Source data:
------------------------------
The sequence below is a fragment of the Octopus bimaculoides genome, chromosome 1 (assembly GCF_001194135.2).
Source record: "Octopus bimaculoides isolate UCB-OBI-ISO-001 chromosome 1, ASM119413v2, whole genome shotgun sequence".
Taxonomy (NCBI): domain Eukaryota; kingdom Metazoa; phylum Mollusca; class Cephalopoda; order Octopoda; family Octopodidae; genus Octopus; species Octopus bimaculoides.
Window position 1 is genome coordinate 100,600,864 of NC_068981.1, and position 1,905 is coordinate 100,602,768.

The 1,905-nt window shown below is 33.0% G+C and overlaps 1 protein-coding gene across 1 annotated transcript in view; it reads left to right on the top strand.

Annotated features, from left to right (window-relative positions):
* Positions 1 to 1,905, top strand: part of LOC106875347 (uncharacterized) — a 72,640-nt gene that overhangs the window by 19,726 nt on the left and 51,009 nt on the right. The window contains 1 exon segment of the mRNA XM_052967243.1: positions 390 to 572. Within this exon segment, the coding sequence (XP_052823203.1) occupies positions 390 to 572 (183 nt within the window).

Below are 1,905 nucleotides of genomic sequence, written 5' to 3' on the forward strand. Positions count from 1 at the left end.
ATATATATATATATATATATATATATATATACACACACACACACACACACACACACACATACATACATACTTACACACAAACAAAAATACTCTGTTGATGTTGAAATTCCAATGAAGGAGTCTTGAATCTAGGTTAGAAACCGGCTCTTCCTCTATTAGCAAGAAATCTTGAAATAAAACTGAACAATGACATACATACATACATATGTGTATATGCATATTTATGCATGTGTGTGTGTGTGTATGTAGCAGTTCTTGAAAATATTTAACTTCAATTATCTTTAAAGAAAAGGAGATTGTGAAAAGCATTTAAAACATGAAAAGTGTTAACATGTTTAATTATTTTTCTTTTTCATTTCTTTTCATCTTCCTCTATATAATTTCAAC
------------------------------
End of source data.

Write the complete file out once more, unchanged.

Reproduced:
The sequence below is a fragment of the Octopus bimaculoides genome, chromosome 1 (assembly GCF_001194135.2).
Source record: "Octopus bimaculoides isolate UCB-OBI-ISO-001 chromosome 1, ASM119413v2, whole genome shotgun sequence".
Taxonomy (NCBI): domain Eukaryota; kingdom Metazoa; phylum Mollusca; class Cephalopoda; order Octopoda; family Octopodidae; genus Octopus; species Octopus bimaculoides.
Window position 1 is genome coordinate 100,600,864 of NC_068981.1, and position 1,905 is coordinate 100,602,768.

The 1,905-nt window shown below is 33.0% G+C and overlaps 1 protein-coding gene across 1 annotated transcript in view; it reads left to right on the top strand.

Annotated features, from left to right (window-relative positions):
* Positions 1 to 1,905, top strand: part of LOC106875347 (uncharacterized) — a 72,640-nt gene that overhangs the window by 19,726 nt on the left and 51,009 nt on the right. The window contains 1 exon segment of the mRNA XM_052967243.1: positions 390 to 572. Within this exon segment, the coding sequence (XP_052823203.1) occupies positions 390 to 572 (183 nt within the window).

Below are 1,905 nucleotides of genomic sequence, written 5' to 3' on the forward strand. Positions count from 1 at the left end.
ATATATATATATATATATATATATATATATACACACACACACACACACACACACACACATACATACATACTTACACACAAACAAAAATACTCTGTTGATGTTGAAATTCCAATGAAGGAGTCTTGAATCTAGGTTAGAAACCGGCTCTTCCTCTATTAGCAAGAAATCTTGAAATAAAACTGAACAATGACATACATACATACATATGTGTATATGCATATTTATGCATGTGTGTGTGTGTGTATGTAGCAGTTCTTGAAAATATTTAACTTCAATTATCTTTAAAGAAAAGGAGATTGTGAAAAGCATTTAAAACATGAAAAGTGTTAACATGTTTAATTATTTTTCTTTTTCATTTCTTTTCATCTTCCTCTATATAATTTCAAC